Victoria's royal commission into Crown is yet to hear from the company regarding whether it has committed any breaches of the state's law.
The inquiry's chair, former Federal Court judge Raymond Finkelstein QC, told an opening hearing on Wednesday he had written two letters to Crown Resorts and its subsidiaries ahead of proceedings.
In the first, Mr Finkelstein asked whether the company accepted the findings of a NSW judicial inquiry, released in February this year.
That inquiry, headed by former Supreme Court judge Patricia Bergin, found Crown was unfit to run a casino at its newly built Barangaroo complex in Sydney.
It also found the company facilitated money laundering at its Melbourne and Perth casinos, dealt with junket operators it knew were involved in organised crime and put staff in China in danger of being detained.
Mr Finkelstein said Crown's response was "a little equivocal".
The company conceded it was not suitable to run the Barangaroo casino but did not accept "the wilfulness or deliberateness of the conduct concerned".
He said Crown believed it was suitable to run its Melbourne casino due to a "substantial reform program" in the wake of the NSW inquiry.
"The outcome of this inquiry may well depend on the effectiveness of this program," Mr Finklestein noted.
In the second letter to Crown, he asked "in plain terms" whether the company had breached any obligations, "whether imposed by statute, regulation, contract or otherwise" while running its Melbourne casino.
He is yet to receive a reply from the company and warned "delays will not be tolerated".
"The response to the second letter will tell me a number of things," Mr Finklestein said.
"The first and most crucial is that I can find out if there have been any breaches, whether the Crown companies have systems in place that enable them to identify those breaches.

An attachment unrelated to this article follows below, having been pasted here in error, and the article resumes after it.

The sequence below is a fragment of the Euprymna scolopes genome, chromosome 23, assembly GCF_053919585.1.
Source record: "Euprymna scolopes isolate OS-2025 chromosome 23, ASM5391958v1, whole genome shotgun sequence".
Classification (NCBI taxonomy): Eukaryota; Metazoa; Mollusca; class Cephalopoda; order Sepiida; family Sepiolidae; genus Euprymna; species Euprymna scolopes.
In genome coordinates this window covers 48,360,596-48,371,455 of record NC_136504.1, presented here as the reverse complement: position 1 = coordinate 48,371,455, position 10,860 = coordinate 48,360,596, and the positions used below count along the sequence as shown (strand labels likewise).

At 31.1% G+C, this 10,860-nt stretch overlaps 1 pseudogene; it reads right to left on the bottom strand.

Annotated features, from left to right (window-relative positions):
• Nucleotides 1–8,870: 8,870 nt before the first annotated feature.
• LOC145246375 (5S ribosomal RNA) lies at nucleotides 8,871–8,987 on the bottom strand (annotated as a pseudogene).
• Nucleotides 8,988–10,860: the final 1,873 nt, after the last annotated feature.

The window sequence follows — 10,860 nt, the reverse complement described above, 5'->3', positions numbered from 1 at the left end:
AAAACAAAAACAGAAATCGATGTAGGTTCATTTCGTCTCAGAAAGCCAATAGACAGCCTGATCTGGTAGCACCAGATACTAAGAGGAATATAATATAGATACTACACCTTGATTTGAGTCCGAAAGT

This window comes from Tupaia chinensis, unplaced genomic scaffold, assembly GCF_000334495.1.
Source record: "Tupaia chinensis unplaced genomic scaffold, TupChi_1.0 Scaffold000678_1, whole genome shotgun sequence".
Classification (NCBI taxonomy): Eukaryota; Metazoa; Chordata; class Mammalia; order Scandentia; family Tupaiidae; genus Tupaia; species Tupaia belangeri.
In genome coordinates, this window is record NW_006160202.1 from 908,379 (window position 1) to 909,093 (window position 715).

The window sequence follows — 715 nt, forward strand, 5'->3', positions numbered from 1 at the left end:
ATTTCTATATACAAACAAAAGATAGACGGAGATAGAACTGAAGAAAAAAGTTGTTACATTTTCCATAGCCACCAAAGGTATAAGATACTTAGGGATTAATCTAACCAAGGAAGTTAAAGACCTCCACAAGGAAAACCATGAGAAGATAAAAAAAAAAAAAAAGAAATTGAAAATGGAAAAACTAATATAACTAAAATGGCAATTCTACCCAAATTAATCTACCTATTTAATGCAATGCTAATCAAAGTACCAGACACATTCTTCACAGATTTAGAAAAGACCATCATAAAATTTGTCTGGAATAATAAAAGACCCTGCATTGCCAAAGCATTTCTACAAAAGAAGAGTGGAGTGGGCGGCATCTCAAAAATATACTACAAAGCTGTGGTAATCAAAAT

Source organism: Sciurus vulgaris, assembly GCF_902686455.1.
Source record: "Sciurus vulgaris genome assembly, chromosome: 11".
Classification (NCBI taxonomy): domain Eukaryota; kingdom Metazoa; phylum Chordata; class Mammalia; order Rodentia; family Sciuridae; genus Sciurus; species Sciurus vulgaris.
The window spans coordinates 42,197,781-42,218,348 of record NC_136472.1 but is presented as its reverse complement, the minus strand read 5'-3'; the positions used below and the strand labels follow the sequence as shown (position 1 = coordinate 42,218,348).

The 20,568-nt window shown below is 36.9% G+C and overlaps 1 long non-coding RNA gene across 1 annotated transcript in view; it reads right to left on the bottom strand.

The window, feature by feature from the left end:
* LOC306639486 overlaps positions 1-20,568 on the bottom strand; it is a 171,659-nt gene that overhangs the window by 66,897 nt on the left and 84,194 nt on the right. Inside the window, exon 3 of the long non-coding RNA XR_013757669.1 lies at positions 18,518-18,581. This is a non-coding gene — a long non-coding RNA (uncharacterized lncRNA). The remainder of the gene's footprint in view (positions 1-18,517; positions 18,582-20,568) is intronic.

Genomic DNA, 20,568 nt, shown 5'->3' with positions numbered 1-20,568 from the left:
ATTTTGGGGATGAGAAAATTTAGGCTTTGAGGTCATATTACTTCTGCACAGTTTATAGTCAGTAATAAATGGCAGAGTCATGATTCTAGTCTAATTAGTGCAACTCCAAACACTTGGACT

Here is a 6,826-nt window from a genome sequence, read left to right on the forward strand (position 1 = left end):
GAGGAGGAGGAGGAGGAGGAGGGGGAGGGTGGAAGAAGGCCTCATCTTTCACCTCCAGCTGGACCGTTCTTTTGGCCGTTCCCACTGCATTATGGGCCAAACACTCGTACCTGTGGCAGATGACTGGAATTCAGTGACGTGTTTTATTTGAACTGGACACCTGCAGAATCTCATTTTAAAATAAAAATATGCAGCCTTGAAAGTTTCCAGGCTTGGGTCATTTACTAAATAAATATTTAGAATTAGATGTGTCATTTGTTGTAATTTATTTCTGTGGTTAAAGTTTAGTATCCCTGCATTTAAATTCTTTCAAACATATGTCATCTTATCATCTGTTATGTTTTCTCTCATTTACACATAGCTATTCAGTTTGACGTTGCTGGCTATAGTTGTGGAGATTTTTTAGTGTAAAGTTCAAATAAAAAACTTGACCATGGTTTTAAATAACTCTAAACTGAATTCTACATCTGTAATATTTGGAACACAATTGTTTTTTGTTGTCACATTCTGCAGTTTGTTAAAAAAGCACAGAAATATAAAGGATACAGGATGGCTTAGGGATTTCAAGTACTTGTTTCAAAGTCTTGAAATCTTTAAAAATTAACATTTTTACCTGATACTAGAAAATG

"If they don't have the required systems that may have consequences."
Mr Finklestein said he would adopt the findings of Ms Bergin's inquiry's where appropriate as it was not in the public's interest "to conduct two inquiries into the same subject matter"
His $10 million royal commission will investigate whether money laundering is still taking place at Crown's Melbourne casino and whether the company has broken the law or its contact with the state government.
He will also look at how the company deals with gambling addiction.
Mr Finkelstein said more than 300,000 Australians are problem gamblers, accounting for a third of the total gambling expenditure - about $3.5 billion annually.
He said casinos also attract "significant criminal activity", including petty crime within the venue, street crime outside, money laundering and the "infiltration of organised crime syndicates".
But he also noted the gambling industry has "significant benefits", including that it employs people and accounts for about 12 per cent of tax revenue in Victoria.
Premier Daniel Andrews has previously stated Crown was the largest private-sector employer in the state.
The first public hearings are expected to begin within weeks, with Mr Finkelstein required to report back to the government with recommendations by August 1.
Mr Andrews, who is currently on leave after injuring his spine in a fall, has indicated he is prepared to tear up Crown's casino licence if it is recommended.
The WA government has announced its own inquiry into the allegations relating to the Perth casino.
Six of Crown's directors resigned in the wake of the NSW inquiry, with former federal government minister Helen Coonan currently running the company as executive chair.
On Tuesday the company received a takeover offer from US investment fund Blackstone, which already owns 10 per cent of the company.
James Packer is currently the majority shareholder, with a 37 per cent stake in Crown Resorts.